Australian counter-terrorism police conducted pre-dawn raids in the southern city of Melbourne on Friday and were questioning three men they said were suspected of providing weapons used in a deadly siege this week claimed by ISIS.
The Australian Security and Intelligence Organization joined police in carrying out search warrants on three addresses linked to Monday’s attack in Australia’s second-largest city, Victoria state Deputy Police Commissioner Shane Patton said.
Police shot dead gunman Yacqub Khayre, who they said had a long criminal history, on Monday night after he killed a man in an apartment block in a beachside Melbourne suburb and held a woman hostage for several hours.
Three police officers were wounded in a shootout at the end of the siege but the woman was unhurt. Patton told reporters a 32-year-old man was arrested after Friday’s raids. A second man, 31, and his father were being questioned by counter-terrorism police, he said.
The men were not suspected of militant activity but “they may be involved in the provision of firearms in this matter”, Patton said. Police seized an imitation shotgun but no firearms or live ammunition were found, he said.
A Reuters witness saw five uniformed and plain-clothed police wearing gloves and breathing masks entering an apartment in a three-storey block and putting household items into plastic evidence bags.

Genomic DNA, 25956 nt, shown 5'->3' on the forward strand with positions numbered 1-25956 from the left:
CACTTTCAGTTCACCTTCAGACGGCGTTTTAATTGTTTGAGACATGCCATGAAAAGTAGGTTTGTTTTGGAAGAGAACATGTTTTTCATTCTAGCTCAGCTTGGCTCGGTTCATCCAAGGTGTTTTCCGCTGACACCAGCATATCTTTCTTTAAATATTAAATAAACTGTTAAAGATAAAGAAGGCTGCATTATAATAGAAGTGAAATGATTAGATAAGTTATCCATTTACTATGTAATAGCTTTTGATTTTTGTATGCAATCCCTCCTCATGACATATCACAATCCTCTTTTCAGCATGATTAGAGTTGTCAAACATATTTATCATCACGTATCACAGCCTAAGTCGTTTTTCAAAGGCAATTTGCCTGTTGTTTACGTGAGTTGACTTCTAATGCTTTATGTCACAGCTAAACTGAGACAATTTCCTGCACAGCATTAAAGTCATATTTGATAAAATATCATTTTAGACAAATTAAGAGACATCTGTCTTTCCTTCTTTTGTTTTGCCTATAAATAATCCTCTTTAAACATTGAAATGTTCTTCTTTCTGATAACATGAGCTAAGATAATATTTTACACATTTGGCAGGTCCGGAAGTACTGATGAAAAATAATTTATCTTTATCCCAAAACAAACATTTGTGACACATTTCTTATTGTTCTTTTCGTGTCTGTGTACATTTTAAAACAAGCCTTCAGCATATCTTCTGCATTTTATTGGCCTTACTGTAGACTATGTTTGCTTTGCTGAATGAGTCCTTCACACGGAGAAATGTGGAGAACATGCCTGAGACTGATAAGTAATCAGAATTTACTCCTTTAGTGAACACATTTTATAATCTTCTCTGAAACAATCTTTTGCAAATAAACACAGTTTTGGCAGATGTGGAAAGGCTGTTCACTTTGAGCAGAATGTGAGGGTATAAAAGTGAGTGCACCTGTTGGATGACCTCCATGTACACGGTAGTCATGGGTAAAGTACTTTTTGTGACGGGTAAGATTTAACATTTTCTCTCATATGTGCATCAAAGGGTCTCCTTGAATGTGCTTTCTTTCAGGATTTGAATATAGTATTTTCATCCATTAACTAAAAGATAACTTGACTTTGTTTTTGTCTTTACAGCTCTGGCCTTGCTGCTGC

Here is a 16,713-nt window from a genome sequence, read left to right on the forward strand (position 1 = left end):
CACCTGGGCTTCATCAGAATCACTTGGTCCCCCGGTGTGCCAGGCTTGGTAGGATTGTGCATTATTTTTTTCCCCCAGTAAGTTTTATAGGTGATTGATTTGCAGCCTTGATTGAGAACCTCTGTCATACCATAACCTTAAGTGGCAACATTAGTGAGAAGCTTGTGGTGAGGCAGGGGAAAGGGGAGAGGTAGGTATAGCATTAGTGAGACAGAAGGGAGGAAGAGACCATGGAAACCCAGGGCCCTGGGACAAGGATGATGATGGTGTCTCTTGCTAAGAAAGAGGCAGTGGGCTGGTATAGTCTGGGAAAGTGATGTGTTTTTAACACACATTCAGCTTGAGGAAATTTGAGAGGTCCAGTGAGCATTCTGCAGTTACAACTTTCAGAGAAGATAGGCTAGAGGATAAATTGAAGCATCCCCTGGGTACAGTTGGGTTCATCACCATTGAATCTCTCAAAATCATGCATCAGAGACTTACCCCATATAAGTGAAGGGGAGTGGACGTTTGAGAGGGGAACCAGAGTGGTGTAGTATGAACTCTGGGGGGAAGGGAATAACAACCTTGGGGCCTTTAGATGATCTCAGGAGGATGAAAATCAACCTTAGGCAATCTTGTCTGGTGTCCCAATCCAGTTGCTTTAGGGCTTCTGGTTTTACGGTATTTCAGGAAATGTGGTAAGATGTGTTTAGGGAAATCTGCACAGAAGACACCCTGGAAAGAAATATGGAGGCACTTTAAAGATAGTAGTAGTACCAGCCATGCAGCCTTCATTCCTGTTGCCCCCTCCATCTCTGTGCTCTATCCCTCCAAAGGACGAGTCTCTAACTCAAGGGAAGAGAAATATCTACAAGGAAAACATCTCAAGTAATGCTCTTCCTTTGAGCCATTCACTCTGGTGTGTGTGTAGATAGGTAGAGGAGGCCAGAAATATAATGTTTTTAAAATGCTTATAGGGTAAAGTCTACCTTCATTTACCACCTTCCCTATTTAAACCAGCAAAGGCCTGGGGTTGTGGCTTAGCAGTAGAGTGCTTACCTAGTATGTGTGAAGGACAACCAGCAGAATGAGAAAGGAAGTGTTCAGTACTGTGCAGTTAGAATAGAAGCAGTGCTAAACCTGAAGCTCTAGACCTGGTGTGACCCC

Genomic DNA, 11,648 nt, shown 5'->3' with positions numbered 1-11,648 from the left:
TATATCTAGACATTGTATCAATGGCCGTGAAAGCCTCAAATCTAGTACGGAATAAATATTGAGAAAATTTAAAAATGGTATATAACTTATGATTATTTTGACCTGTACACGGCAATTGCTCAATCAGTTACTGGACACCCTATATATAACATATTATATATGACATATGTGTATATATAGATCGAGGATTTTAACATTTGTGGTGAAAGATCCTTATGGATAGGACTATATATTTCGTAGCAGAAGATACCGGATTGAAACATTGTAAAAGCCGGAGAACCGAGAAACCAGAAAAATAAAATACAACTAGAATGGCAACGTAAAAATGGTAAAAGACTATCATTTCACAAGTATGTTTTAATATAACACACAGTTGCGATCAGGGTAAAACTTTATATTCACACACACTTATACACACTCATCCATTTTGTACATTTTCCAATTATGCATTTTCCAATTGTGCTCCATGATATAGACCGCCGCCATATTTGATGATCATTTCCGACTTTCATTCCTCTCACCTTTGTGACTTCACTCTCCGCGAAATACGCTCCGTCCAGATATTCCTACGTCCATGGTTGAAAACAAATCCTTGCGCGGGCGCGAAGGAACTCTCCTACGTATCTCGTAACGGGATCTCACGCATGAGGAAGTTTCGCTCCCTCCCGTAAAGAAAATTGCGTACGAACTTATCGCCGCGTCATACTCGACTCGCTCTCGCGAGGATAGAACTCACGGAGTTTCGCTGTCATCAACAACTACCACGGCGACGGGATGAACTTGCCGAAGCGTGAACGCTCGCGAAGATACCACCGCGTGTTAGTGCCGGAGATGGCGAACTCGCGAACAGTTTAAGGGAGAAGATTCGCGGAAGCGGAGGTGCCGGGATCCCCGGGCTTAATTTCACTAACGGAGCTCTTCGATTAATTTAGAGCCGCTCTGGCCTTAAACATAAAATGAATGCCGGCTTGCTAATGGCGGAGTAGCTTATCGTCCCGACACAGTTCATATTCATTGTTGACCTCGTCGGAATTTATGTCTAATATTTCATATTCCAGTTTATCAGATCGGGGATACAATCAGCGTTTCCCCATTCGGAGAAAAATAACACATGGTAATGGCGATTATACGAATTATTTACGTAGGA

Australia has been on heightened alert for attacks by home-grown militants returning from fighting in the Middle East, or their supporters, since 2014.
Monday’s siege sparked debates about immigration and parole laws. Pauline Hanson, leader of the far-right One Nation party, has said she would support a travel ban similar to those US President Donald Trump has tried to introduce, as well as the internment of people on security watch lists.
Khayre was granted parole in November after being convicted of a violent home invasion. Prime Minister Malcolm Turnbull on Friday said state laws will be changed to stop any prisoner who has links to terror organizations being eligible for parole or bail.
Australia passed laws last year allowing the indefinite detention of anyone convicted of terror-related offences if authorities believed that person posed a threat after their release.
“If you have someone who has terrorist sympathies and who has a propensity to violence, every day they are not on the street is a good day,” Turnbull told reporters.
“I look forward to the first ministers today agreeing that there will be a strong presumption against bail or parole for persons who have shown support for, or have had links to, terrorism or violent extremism,” he said. Khayre was also acquitted of a plot to attack a Sydney army base in 2009.